Our bodies are nearly 70% water. Within that watery broth are primarily molecules of fat, protein and bone. The protein molecules are made up of amino acids that form tissues, hormones and neurotransmitters. When these particular amino acids are deficient, or just can’t keep up with repair due to age, trauma or diet, joint problems, joint pain and arthritis results. There are natural solutions to these joint problems that really work.
Collagen tissue makes up 50% of the protein in the body, as it is the primary protein in connective tissue — the tissue that makes up fibrous tissues like tendons, ligaments, bone, cartilage and skin. Collagen makes up the matrix of joint cartilage and skin as well as cornea, cartilage, bone, blood vessels, the gut lining, and intervertebral discs.
In our traditional past, our ancestors would routinely make slow and low cooked bone broths to consume on a daily basis. The slow cooking method would break down the collagen to a form that was easily absorbed by the body. They knew that the broth would provide all the nutrients and minerals needed for good health — particularly of the joints, the digestive organs and the skin.
Gelatin is simply the cooked form of collagen. Back in the 1800’s in Europe, the many wars necessitated a cheap and efficient way to feed the troops. A chemist by the name of Jean-Pierre Joseph d’Arcet discovered how to extract gelatin from bones. Numerous other researchers ran with this idea and came up with various ways to extract and stabilize gelatin and place it into commercial foods.
Gelatin powders and tablets became a substitute for meat in soups and gravies and became a popular food. Manufacturing of gelatin was not regulated and poor quality products appeared on the market.
Gelatin is not a complete form of protein and so it soon fell out of favor and we are left with the artificially produced bouillon that is loaded with MSG, salt and other toxic additives. Additionally, the product jello, is loaded with artificial flavors, colors and sweeteners and/or sugar.
None of these products are healthy at all.
Essential, Non-Essential and Conditional Amino Acids
The essential amino acids are the ones that our bodies cannot make on their own and so they have to be taken in as food. They are: phenylalanine, valine, threonine, tryptophan, isoleucine, methionine, leucine, lysine, and histidine.
The non-essential amino acids are the ones that our bodies can make on their own. These include: alanine, asparagine, aspartic acid, cysteine, glutamic acid, glutamine, glycine, proline, serine, and tyrosin.
Additionally, the conditional amino acids are those that can be made by the body but some people have trouble making enough.These include: arginine, cysteine, glutamine, tyrosine, glycine, ornithine, proline, and serine.
The amino acids involved in collagen production are: glycine, proline, hydroxyproline and arginine. As you can see, three of the four amino acids needed for collagen production are in the conditional category. This indicates that these necessary amino acids can be deficient in some people.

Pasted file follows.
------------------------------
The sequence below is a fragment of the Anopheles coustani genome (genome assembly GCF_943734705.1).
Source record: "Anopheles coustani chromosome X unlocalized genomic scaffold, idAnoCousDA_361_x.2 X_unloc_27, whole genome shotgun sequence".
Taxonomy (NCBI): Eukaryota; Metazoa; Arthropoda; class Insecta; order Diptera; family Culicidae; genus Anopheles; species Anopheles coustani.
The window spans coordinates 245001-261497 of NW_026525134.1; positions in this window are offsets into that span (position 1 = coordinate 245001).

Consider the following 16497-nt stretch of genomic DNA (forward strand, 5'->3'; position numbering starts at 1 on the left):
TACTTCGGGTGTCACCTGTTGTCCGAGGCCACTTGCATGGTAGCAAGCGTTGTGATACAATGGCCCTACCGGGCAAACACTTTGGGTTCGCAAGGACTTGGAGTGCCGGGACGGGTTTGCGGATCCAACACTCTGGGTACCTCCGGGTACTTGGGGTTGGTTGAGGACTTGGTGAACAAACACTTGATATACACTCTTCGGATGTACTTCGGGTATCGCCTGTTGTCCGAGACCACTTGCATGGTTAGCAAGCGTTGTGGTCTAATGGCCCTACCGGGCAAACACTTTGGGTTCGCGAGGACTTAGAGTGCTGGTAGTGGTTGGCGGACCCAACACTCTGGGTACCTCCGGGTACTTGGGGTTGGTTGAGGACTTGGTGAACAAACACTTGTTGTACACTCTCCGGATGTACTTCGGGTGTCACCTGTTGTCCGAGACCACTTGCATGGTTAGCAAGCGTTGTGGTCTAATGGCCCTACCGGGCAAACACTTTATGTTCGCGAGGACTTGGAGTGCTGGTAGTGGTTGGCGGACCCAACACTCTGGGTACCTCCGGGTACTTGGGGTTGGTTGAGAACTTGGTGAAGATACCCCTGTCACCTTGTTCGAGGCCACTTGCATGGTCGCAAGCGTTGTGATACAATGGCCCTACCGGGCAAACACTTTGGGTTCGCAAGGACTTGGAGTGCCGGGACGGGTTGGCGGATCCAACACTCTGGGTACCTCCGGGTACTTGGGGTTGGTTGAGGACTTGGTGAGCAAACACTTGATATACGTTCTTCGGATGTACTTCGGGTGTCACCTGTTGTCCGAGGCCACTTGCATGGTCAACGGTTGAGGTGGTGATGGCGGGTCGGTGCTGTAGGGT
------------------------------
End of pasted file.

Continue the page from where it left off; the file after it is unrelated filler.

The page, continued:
Our Modern Food Supply and Eating Habits
As Dr. Price would called them, the displacing foods of modern commerce have wrecked havoc with the health of the American population. Particularly when it comes to the gut and the joints.
Were are in dire need of nourishing bone broths to provide these necessary amino acids to our joints. Here is what they do for us:
- Arginine — This amino acid breaks down into nitric oxide (NO) which relaxes the cells that line the blood vessels resulting in increased blood flow. This has consequences in the cardio vascular system.
- Cysteine — This amino acid is a key component to the molecule glutathione which is one of the body’s most potent anti-oxidents and detoxifiers. Glutathione production is limited by the amount of cysteine available.
- Glycine — This amino acid is critical to collagen production. It is also important in protecting against diabetes and insulin resistance. Additionally it is critical for the synthesis of hemoglobin, bile salts, DNA and RNA.
- Glycine is also an important inhibitory neurotransmitter — promoting sleep and calmness.
Fascia is a thin protective sheath of collagen that covers almost every structure in the body. Take it from me — there is a lot of fascia in the body. When I was in chiropractic school we took 4 semesters of human dissection (among many other anatomy classes). We had to cut through an awful lot of fascia to get to the structure itself. This is all collagen.
Collagen essentially holds us together. We are structurally a fascia web that is connected from head to toe and from the skin to the deepest organ. When you move your toe you are also affecting the entire fascia web that runs through your body.
As a chiropractor, this is fascinating to me, as it translates into mis-alignments and malfunctions in the structural system that affect the deeper organ systems. I find this relationship in many of my patients.
How to Protect Your Joints, Gut and Skin
Adding soups made from nutritious, collagen rich bone broths are the best way to provide your body with easily absorbable gelatin.
In my new e-book, Beyond Broth, Nourishing Paleo Soups, I share with you over 30 recipes for deeply nourishing and incredibly delicious soups made from slow cooked bone broths. I show you how to easily make slow and low temperature cooked bone broths and stock in a crock pot overnight. We then take that nourishing broth and transform it into the most delicious soups you can imagine. (Vegetarian stock and options are included).
One to two cups of soup every day is a prescription every doctor should make to their patients. It helps heal the gut, reduce allergies, make beautiful skin and heal the joints. If everyone did this, we would not have the health problems we do today and the over consumption of pain killers.